Fred has also plumbed a manual water pump inside, plus a 12-volt electric water tap outside, both of which are drawn from a 65-litre sill-mounted water tank. An aluminium Front Runner WindCheetah full-length roof rack, with extra front bracing (which doubles as a tree deflector) sits on top of the lift-up camper roof.
Fred carries a tank of water plus extra camping gear for his longer bush trips, plus this rack provides a great vantage point from which to take a few photos, or simply take in the sights. If you’re wondering how strong the Mulgo camper pop-up roof is, Daniel was issued a report from an engineer stating the design and manufacture of his handiwork is superior to the factory-standard turret.
Not that you should overload the roof past the specified limit, but it’s reassuring to know the modifications haven’t compromised strength or integrity. The rear passenger door is the access point to the Bushman fridge, under which recovery gear, a few spares, camping gear and tools reside.
Again, this is a very simple and basic arrangement, but allows easy access to everything and has nothing to go wrong – perfect for bush travel.
Fred wasn’t one to leave all the mechanicals stock; rather he’s plugged in a Steinbauer performance module, together with a 100 percent larger intercooler, a washable cotton high-performance air filter and Water Watch fuel-filtration system and Safari snorkel – that should get the 2.4-litre turbo-diesel hiking and keep it clean for the long haul.
Fred bought a set of 40mm raised springs and Koni shock absorbers from Les Richmond Automotive (a dedicated Land Rover joint) and fitted the lot himself. The additional load-carrying capacity and increase in height from the coils suits all that extra weight in water, fuel and camper kit perfectly, at least from what we could see while Fred negotiated a few steep obstacles during our shoot.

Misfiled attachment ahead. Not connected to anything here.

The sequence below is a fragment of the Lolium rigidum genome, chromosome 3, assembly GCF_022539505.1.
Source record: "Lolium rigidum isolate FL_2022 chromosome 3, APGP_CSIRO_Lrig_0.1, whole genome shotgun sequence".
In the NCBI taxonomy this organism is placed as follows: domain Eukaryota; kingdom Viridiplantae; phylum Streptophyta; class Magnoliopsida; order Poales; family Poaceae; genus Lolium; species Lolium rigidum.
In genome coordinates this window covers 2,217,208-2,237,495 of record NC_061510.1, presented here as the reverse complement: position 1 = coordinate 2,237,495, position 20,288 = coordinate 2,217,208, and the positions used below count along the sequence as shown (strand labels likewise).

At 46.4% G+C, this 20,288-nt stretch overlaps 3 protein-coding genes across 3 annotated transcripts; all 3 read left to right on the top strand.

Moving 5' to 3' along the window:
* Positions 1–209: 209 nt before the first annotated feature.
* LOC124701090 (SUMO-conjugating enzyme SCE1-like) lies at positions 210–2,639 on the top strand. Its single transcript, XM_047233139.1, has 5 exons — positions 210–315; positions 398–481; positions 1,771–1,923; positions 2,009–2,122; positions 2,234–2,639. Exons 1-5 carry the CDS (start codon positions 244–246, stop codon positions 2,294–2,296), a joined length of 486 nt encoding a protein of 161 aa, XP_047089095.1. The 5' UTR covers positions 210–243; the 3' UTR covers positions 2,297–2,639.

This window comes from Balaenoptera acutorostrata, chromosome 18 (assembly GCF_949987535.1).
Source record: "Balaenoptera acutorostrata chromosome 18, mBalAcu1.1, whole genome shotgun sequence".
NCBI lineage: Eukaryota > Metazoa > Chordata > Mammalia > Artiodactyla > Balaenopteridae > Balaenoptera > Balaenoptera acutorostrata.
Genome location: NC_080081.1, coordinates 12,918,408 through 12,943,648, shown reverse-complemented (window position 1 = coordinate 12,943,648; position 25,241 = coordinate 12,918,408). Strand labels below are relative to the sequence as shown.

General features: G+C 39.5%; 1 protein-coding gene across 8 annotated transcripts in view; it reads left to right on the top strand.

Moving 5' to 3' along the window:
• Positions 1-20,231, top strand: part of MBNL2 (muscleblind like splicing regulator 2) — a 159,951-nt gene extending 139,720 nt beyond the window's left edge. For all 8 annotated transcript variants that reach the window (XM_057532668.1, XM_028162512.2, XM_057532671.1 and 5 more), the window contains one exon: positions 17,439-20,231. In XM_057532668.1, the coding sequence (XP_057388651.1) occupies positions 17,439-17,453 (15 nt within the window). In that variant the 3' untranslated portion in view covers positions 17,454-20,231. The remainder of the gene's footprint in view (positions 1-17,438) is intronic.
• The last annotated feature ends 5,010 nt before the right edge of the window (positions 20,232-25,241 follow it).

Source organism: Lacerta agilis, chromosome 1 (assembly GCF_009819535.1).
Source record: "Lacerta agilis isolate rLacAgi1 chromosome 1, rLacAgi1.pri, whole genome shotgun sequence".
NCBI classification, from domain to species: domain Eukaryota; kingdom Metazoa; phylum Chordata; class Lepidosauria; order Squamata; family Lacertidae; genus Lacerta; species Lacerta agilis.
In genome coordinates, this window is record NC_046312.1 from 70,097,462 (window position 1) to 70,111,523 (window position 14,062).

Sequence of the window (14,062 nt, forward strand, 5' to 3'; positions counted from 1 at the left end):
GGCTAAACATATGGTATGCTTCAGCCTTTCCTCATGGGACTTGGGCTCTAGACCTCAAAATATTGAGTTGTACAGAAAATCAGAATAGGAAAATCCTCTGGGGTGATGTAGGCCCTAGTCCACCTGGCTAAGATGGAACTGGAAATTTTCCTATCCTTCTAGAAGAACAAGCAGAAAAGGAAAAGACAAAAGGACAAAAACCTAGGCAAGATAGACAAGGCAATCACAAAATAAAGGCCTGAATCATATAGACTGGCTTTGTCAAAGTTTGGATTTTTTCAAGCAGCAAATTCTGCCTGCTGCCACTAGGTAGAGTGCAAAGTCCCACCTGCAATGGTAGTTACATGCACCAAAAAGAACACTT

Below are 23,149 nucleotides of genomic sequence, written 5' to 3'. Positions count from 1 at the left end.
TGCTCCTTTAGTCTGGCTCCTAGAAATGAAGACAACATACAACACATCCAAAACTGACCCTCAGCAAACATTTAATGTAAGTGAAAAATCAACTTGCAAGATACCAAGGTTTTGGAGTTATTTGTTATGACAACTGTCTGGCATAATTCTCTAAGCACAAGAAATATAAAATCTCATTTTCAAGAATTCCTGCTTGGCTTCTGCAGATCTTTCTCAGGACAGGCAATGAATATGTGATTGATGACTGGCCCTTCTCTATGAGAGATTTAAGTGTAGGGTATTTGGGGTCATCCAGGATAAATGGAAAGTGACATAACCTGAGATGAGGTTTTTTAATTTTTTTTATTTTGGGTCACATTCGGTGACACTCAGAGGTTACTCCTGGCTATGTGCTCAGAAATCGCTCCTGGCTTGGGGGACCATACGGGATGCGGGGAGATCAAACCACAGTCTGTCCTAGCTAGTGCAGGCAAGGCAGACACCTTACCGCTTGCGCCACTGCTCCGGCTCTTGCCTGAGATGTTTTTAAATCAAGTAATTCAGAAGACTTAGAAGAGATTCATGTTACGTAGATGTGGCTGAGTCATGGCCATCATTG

Fred was more than happy to demonstrate how capable his wagon is, given the factory traction control system, longer travel suspension and his level-headed driving. We watched those coil springs flexing all over the shop to help the Defender through some pretty gnarly climbs and ruts.
That Fred could drive pretty much anywhere on our little island, pull up, have camp set up in a blink and kick back with a meal in no time is a credit to both his and his suppliers’ handiwork and products.
Should things not go quite to plan, Fred has had Mannell Motors (Thornleigh, NSW) fit an ARB steel bullbar with a Warn 9.5XP electric winch, plus he carries a plethora of recovery gear under the fridge on the passenger’s side.
There are also front and rear QT diff protectors that mount via OE threaded holes; these steel units help the diff centres slide over rocks instead of bashing straight into them, potentially cracking the housing. To help protect the soft aluminium sills, Fred knocked up his own sliders using 75mm x 50mm box-section steel.
While he was at the welder, he also fabricated his own rear bar and swing-out spare wheel carrier, as well as an 8.5-litre oil and air storage canister. Geez, this fella is clever; not only are all the mods he’s done hard to pick, they all work like a charm – just goes to show he’s probably been there and done it before.
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And he sure has; Fred used to be a professional four-wheel driver in Africa where he ran photography safaris into the wilds of Kenya, and he is currently one of the professional driver trainers with the Land Rovers Owners Club, so he knows his stuff and loves nothing more than getting out with his new camper conversion.
The Camel Trophy recreation let Fred test his camper where it was designed to be used. We reckon he would have had camp set up faster than most of the participants, and with many more mod cons for comfy bush camping than they would have had back in 1986.